• Challenging ergonomics for those with beef mitts like myself due to small camera size.
    • Meh battery performance.
  • Same as
    • Everything else.
      • Touch screen
      • 4K
      • 11fps slightly better than 10fps.
      • Snappy performance from the latest processor.
      • AF speed and accuracy.
      • etc…
  • Pluses
    • The small size that challenges beef mitts also makes it much more portable than the A7 series.
    • Shares mount with and expands the functionality of my existing full-frame lenses. I love the way I can use this to expand the usefulness of my 70-200mm f/2.8 to an effective 105-300mm without losing light like I would with the nearly as expensive as an a6100 Sony 1.4x teleconverter. (Never could make sense on why someone would buy the 1.4x converter when you could buy a whole camera and get a 1.5x crop. The 2x converter makes a bit more sense… Wait a minute. Could I use a 2x converter with an a6100 for an effective 210-600mm? Eesh. Walking away slowly from that rabbit hole.)
    • Built-in flash.
    • Value.

The real surprise for me was how the a6100 cleans the A7II’s clock. Costing a few hundred less the a6100 really showed the age of the A7II.

Compared to the A7II

  • Minuses
    • No IBIS.
      • Again. Not as big of an issue in use as I thought it would be.
    • Lack of good, small glass APS-C glass as listed above.
      • Using small Rokinon/Samyang 24mm f/2.8 FE full frame FE lens instead until Sony coughs up a v2 pancake that is sharp wide open. Your move Sony.


  • Same as
    • One card slot.
      • Omission more easily forgiven on the diminutive a6100.
    • Meh battery performance.
    • Though the A7II camera itself is more in hand friendly due to its size it lacks the A7IIIs handling upgrades that the a6100 received like a touch screen and My Menu so I am calling ergonomics a wash.
  • Pluses
    • Shared mount expanded lens functionality advantages listed above.
    • Built-in flash.
    • Focusing. Here was the biggest surprise. Back to back the a6100’s AF performance absolutely massacres the A7II. And the A7II by itself is not bad. I would place it above many competing brands. Currently sitting at hundreds less I was surprised at how well the a6100 performs which leads me to…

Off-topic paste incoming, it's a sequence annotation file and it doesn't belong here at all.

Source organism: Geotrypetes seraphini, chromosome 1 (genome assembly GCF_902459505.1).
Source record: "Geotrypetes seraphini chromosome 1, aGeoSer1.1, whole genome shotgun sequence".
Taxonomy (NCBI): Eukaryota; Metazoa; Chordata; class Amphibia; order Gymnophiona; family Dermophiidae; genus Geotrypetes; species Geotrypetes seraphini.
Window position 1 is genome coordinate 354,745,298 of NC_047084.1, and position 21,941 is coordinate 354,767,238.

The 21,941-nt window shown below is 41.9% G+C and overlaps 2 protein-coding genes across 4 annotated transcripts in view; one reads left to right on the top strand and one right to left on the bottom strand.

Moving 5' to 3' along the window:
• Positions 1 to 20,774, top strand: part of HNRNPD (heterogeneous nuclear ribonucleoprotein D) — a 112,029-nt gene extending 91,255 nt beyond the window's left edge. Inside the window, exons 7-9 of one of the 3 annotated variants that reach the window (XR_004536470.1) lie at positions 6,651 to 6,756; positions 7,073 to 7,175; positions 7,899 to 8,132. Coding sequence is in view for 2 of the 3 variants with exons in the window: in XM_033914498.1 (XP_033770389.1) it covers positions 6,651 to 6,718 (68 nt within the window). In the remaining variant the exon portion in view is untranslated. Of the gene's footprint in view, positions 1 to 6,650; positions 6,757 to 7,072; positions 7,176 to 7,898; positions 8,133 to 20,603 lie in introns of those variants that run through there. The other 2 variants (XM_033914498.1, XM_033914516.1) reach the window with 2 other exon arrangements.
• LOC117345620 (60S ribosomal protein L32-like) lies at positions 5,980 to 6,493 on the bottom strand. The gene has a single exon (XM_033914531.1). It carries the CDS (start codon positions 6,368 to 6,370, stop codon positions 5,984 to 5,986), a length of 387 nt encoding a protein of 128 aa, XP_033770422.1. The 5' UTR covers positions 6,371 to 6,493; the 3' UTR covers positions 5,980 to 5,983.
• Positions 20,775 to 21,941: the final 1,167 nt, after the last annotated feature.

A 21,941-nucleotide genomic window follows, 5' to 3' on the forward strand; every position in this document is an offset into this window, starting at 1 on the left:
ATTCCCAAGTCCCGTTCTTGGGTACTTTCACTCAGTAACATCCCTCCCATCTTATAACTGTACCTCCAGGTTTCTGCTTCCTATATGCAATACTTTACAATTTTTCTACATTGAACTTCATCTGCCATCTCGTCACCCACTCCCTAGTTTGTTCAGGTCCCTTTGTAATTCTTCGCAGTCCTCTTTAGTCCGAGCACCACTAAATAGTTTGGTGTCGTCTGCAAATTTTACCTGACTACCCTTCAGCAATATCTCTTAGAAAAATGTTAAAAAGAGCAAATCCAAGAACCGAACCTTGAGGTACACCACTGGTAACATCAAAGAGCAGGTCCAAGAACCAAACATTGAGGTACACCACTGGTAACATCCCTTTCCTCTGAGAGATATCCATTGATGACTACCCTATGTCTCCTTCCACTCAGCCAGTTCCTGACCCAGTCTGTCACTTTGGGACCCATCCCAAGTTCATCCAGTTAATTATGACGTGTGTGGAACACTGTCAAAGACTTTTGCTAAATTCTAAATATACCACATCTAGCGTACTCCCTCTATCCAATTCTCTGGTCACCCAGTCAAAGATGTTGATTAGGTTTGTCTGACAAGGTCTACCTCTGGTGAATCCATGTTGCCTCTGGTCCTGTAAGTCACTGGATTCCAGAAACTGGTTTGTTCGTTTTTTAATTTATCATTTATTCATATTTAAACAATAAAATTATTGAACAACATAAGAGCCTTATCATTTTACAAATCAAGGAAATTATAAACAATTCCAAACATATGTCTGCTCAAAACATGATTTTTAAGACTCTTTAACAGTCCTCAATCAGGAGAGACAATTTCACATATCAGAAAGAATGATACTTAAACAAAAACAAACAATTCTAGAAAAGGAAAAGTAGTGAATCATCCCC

• Value. I would be hard-pressed to choose between the A7II and a6100 if I had to regardless of price. So when considering the fact that the a6100 costs hundreds less it makes for a great value. Even with a crop sensor and no IBIS there is a great chance that I would choose the a6100. Focusing is that good.

As a result, my use case has shifted for the three bodies. The A7III sits on top of the food chain as the best performance/capabilities/value champion for the foreseeable future. The a6100 was going to mainly be my everyday knock around body. The A7II used to sit behind the A7III, but the second body will now be the a6100. This leaves the A7II mainly as an A7III backup in the event of an A7III failure or when a second full-frame is specifically needed.

This hints at one of the things I really like about Sony’s model tier strategy. Unlike other companies, they do not tend to punish their customers for not buying their most expensive bodies. Instead of stripping desirable features from lower-tier bodies Sony tends to make base models really good and upper-tier models even more awesome.

For example, I would like an A9 because it is the top model or an A7RIII or A7RIV because more MP than I will ever need. But the A7III shares enough goodness with all of these cameras, even down to its design and ergonomics, even sharing a grip with two of them, that the A7III does not feel like a compromise.

As an example look at the refreshed a6xxx line. Yes, the a6400 and a6600 offer more features and are definitely worth their asking price, but did Sony remove anything that hinders your ability to capture wonderful images from the a6100? No.

The a6100 is a great little camera. I am all in for Sony (digital) now.

Samples below and an ongoing album here.